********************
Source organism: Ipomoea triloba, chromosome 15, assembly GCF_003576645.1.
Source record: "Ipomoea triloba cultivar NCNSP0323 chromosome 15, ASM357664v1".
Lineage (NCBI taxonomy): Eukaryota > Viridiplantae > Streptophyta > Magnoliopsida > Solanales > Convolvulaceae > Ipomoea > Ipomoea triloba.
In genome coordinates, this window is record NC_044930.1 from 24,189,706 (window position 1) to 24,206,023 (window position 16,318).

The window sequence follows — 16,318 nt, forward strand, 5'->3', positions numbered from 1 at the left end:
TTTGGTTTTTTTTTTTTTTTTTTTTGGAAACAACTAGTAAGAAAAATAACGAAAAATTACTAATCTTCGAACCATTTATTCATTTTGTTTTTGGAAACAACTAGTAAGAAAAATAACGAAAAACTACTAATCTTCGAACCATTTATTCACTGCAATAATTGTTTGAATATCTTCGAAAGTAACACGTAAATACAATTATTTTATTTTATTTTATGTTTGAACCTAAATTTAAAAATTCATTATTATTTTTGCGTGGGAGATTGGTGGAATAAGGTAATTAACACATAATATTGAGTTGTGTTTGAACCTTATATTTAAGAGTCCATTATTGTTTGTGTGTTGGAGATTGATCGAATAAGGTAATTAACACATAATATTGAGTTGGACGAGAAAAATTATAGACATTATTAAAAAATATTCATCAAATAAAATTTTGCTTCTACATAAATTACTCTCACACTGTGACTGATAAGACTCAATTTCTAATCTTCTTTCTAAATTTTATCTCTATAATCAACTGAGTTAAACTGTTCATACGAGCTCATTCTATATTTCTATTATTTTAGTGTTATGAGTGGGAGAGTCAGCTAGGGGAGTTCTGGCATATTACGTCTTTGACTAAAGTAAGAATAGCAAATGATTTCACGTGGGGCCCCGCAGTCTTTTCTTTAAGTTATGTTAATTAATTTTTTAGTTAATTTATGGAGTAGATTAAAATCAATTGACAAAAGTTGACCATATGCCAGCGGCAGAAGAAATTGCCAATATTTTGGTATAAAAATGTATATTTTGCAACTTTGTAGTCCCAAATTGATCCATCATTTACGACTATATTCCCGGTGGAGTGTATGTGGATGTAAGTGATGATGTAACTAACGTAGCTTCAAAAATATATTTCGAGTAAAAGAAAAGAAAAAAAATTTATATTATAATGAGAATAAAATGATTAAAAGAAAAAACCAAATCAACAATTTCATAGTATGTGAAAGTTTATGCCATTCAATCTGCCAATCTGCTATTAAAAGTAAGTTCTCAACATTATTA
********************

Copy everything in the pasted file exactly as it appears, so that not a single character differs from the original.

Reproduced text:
Source organism: Ipomoea triloba, chromosome 15, assembly GCF_003576645.1.
Source record: "Ipomoea triloba cultivar NCNSP0323 chromosome 15, ASM357664v1".
Lineage (NCBI taxonomy): Eukaryota > Viridiplantae > Streptophyta > Magnoliopsida > Solanales > Convolvulaceae > Ipomoea > Ipomoea triloba.
In genome coordinates, this window is record NC_044930.1 from 24,189,706 (window position 1) to 24,206,023 (window position 16,318).

The window sequence follows — 16,318 nt, forward strand, 5'->3', positions numbered from 1 at the left end:
TTTGGTTTTTTTTTTTTTTTTTTTTGGAAACAACTAGTAAGAAAAATAACGAAAAATTACTAATCTTCGAACCATTTATTCATTTTGTTTTTGGAAACAACTAGTAAGAAAAATAACGAAAAACTACTAATCTTCGAACCATTTATTCACTGCAATAATTGTTTGAATATCTTCGAAAGTAACACGTAAATACAATTATTTTATTTTATTTTATGTTTGAACCTAAATTTAAAAATTCATTATTATTTTTGCGTGGGAGATTGGTGGAATAAGGTAATTAACACATAATATTGAGTTGTGTTTGAACCTTATATTTAAGAGTCCATTATTGTTTGTGTGTTGGAGATTGATCGAATAAGGTAATTAACACATAATATTGAGTTGGACGAGAAAAATTATAGACATTATTAAAAAATATTCATCAAATAAAATTTTGCTTCTACATAAATTACTCTCACACTGTGACTGATAAGACTCAATTTCTAATCTTCTTTCTAAATTTTATCTCTATAATCAACTGAGTTAAACTGTTCATACGAGCTCATTCTATATTTCTATTATTTTAGTGTTATGAGTGGGAGAGTCAGCTAGGGGAGTTCTGGCATATTACGTCTTTGACTAAAGTAAGAATAGCAAATGATTTCACGTGGGGCCCCGCAGTCTTTTCTTTAAGTTATGTTAATTAATTTTTTAGTTAATTTATGGAGTAGATTAAAATCAATTGACAAAAGTTGACCATATGCCAGCGGCAGAAGAAATTGCCAATATTTTGGTATAAAAATGTATATTTTGCAACTTTGTAGTCCCAAATTGATCCATCATTTACGACTATATTCCCGGTGGAGTGTATGTGGATGTAAGTGATGATGTAACTAACGTAGCTTCAAAAATATATTTCGAGTAAAAGAAAAGAAAAAAAATTTATATTATAATGAGAATAAAATGATTAAAAGAAAAAACCAAATCAACAATTTCATAGTATGTGAAAGTTTATGCCATTCAATCTGCCAATCTGCTATTAAAAGTAAGTTCTCAACATTATTA